In March, 1985, the indictment says, LaRouche discussed with a key associate how to frustrate the grand jury’s investigation. “We are going to stall, tie them up in the courts . . . just keep stalling, stall and appeal, stall and appeal,” LaRouche was quoted as saying.
Prosecutors in the U.S. attorney’s office in Boston have said in court that LaRouche’s supporters did indeed use unusual legal tactics to frustrate the grand jury. Four groups tied to LaRouche have been fined more than $21 million so far for refusing to provide subpoenaed records to the grand jury.
The morning raid to serve search warrants on the offices in downtown Leesburg, about 40 miles northwest of Washington, involved agents from the FBI, Secret Service, Internal Revenue Service and Bureau of Alcohol, Tobacco and Firearms, as well as state and local authorities.
No officials entered the lavish 175-acre estate where LaRouche lives outside Leesburg, although about a dozen agents were stationed at the gate during the day, according to reports. Agents also served search warrants on an office in Quincy, Mass., and seized records there.
LaRouche or his affiliated organizations have been under investigation in several states for their fund-raising tactics. Virginia Atty. Gen. Mary Sue Terry announced during the raid on LaRouche’s offices that her agents also are investigating the groups for violations of state securities laws. LaRouche recently was ordered to pay the NBC television network $256,000 for interfering with a news interview, and the Supreme Court on Monday refused to hear his final appeal.
The indictment says that some victims of the credit card fraud were unaware that they had any contact with LaRouche’s organizers in seven cities, including Los Angeles. Others found large charges on their credit card bills after they made small contributions or purchased LaRouche literature, some at airports but others after being hounded by incessant and late-night phone calls, the indictment charges.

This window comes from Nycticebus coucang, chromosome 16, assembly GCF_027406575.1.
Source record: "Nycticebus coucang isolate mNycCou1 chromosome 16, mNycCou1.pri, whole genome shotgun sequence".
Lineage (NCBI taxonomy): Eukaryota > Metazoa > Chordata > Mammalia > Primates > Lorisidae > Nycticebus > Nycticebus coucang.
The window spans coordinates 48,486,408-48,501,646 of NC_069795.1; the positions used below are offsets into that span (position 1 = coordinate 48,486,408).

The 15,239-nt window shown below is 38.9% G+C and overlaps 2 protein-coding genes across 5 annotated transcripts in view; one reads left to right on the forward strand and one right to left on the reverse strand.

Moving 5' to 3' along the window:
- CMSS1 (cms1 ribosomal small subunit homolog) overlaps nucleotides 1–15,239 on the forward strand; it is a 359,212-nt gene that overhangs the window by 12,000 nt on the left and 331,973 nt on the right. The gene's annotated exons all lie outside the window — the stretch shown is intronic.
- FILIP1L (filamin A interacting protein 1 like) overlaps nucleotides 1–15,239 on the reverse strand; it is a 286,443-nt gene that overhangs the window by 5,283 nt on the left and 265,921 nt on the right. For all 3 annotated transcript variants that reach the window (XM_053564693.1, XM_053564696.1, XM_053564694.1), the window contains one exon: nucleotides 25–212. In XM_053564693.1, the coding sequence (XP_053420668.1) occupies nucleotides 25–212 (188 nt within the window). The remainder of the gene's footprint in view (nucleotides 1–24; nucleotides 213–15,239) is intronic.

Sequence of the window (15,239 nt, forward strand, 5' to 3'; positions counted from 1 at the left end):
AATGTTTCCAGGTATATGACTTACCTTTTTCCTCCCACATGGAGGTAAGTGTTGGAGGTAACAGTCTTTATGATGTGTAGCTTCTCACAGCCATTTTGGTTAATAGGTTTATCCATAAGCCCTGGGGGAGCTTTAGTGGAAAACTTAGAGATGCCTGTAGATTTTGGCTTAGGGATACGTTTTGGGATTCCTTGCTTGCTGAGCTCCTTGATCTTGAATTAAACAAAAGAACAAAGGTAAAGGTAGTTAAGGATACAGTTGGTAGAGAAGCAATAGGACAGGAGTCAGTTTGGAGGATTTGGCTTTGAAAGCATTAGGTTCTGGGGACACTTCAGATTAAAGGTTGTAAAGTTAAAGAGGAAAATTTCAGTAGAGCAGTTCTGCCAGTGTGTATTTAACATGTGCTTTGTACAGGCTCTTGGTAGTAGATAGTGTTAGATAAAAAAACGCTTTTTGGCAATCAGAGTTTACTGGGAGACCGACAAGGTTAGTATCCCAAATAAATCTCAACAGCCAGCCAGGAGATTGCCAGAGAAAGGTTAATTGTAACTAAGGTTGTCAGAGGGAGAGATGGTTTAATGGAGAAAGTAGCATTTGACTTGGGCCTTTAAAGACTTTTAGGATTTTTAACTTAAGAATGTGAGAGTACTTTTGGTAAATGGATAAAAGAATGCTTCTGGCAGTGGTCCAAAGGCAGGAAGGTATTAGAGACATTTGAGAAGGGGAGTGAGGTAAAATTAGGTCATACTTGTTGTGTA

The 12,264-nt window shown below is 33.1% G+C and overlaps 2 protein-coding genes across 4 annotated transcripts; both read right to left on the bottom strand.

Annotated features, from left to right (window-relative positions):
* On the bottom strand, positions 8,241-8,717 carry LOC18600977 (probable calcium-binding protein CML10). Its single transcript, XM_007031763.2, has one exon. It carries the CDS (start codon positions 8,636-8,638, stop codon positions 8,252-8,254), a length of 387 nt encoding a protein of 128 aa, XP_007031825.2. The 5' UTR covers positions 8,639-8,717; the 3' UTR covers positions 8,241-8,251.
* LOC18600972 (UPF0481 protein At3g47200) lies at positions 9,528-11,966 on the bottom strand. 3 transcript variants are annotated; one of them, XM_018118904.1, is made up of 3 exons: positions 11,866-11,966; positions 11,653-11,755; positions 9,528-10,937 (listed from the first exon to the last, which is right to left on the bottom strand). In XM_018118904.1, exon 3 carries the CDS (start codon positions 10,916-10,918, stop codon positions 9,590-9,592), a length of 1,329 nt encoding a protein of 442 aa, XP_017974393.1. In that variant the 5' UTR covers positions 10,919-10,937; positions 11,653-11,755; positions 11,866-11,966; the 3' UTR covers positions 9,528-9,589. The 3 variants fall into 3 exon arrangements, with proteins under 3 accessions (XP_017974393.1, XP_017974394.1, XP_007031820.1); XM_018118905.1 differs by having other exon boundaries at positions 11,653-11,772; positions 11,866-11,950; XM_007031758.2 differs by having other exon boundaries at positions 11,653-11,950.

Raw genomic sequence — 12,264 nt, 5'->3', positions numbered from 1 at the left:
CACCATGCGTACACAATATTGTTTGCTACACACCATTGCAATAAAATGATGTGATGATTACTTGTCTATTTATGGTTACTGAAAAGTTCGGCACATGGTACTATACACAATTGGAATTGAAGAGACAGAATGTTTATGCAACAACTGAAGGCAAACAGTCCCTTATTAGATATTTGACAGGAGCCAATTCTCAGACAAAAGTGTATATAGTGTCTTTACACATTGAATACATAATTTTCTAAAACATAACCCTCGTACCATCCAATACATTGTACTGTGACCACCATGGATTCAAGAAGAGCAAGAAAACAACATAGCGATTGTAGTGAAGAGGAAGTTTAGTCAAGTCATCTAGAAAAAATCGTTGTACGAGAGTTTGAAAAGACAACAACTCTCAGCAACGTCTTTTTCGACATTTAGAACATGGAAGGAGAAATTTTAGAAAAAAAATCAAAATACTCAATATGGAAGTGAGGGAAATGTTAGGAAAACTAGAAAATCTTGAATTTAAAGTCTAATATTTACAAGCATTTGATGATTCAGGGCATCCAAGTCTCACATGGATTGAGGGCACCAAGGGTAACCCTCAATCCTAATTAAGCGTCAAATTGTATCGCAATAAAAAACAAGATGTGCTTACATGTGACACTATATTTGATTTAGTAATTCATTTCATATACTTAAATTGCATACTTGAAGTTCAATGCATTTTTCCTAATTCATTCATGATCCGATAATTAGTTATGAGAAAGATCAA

Special bank accounts were established so the fraud could be easily carried out by simply phoning the data centers of the major credit card companies and claiming authorization for telephonic charges, the indictment alleges. In other cases, “loans” were solicited from victims without any intention of repayment. “The policy of all defendants . . . was not to repay loans,” the indictment reads.
CIA ‘Fix’ Alleged
Frankhauser, Steinberg, his wife, Michelle Steinberg, 36, and a LaRouche security employee, Paul Goldstein, 37, were accused of plotting ways to “fix or quash” the grand jury investigation. In addition, Jeffrey Steinberg is accused of directing Frankhauser to contact a former deputy director of the CIA about a “fix.”
Michelle Steinberg was arrested with her husband. Michael Billington, 31, was arrested later in Virginia and Richard Black, 37, was arrested in Massachusetts. All are still in custody, a Justice Department official said.
Goldstein and four others have not been located. The others are Elliot Greenspan, 37, a long-time LaRouche supporter who spent two days in jail last year on contempt of court charges, plus Boston-area organizers Michael Gelber, 35, Richard Sanders, 44, and Charles Park, 36.
Times staff writer Ronald J. Ostrow contributed to this story.